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Your Weekly Digest | Issue 241

Valur Thrainsson
6 min read

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Here below, you find the most recent and relevant competition and anti-trust news, blogs and journal publications over the last week.

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FTC urges judge to unwind $7.1 bln Illumina-Grail merger | Reuters
Aug 24 (Reuters) - The U.S. Federal Trade Commission on Tuesday said it seeks to unwind life science company Illumina Inc's (ILMN.O) $7.1 billion acquisition of Grail Inc (GRAL.O), alleging it would harm innovation and boost prices.

FTC senior counsel Susan Musser said in her opening statement at a trial in Washington that cancer test-detection company Grail and its competitors rely on San Diego, California-based Illumina's DNA sequencing technology. She argued that Illumina's purchase of Grail would give the company the "incentive and ability to foreclose downstream rivals." Read more.
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Meat wars: why Biden wants to break up the powerful US beef industry | Meat industry | The Guardian

As the pandemic drives calls for a radical overhaul of the food system, can the president take on the meat giants?

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The Bundeskartellamt has imposed a fine totalling around 2 million euros on Fond Of GmbH, a company based in Cologne, on account of vertical price fixing. Fond Of specialises in the development and manufacture of school backpacks and school bags under the brand names “ergobag” and “Satch”. The company is accused of having restricted the pricing of school bags and school backpacks sold by retailers cooperating with the company. Read more.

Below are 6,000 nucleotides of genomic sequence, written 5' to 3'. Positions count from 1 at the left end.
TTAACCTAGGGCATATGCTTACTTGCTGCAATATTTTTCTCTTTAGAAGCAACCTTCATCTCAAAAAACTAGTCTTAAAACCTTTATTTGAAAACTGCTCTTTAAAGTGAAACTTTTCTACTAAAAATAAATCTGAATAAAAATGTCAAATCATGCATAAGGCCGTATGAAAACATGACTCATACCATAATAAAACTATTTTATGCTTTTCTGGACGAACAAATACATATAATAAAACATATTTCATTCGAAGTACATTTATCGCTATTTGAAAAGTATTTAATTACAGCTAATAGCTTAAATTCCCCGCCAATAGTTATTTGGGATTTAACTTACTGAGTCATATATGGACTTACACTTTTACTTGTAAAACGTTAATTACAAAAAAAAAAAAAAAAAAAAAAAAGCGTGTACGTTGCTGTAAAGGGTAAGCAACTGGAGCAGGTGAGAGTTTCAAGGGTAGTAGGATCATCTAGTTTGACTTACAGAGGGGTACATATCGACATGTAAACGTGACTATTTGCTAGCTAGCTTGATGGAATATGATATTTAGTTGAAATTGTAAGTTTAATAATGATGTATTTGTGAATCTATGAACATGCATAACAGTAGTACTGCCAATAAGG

Since December 2020 Chinese antitrust enforcement has become visible to a larger audience. Some in the Chinese antitrust community have even identified a “new area.”  A number of speeches by the country’s top leadership over the past few months – including a key speech in December 2020 – have indicated high-level support and may have... Read more.
Antitrust enforcement is not a panacea. Without regulatory reform, distortions of competition will remain in pharmaceutical markets. Read more.
Yesterday, the FTC announced certain changes in response to the continuing “massive surge” in HSR filings. See Reforming the Pre-Filing Process for... Read more.
John Kwoka and Spencer Weber Waller
Fix It or Forget It: A “No-Remedies” Policy for Merger Enforcement - The inherent limitations of remedies as a method of resolving... Read more.
Jonathan B. Baker
Growing market power in the United States today puts a spotlight on our nation’s antitrust laws—the critical policy tool for restoring competition where it is lacking—from airlines and brewing to hospitals and dominant online platforms. But how can these laws be made more effective in this environment? The best guide from the past is Thurman Arnold, President Franklin D. Roosevelt’s longest-serving antitrust enforcer. Read more.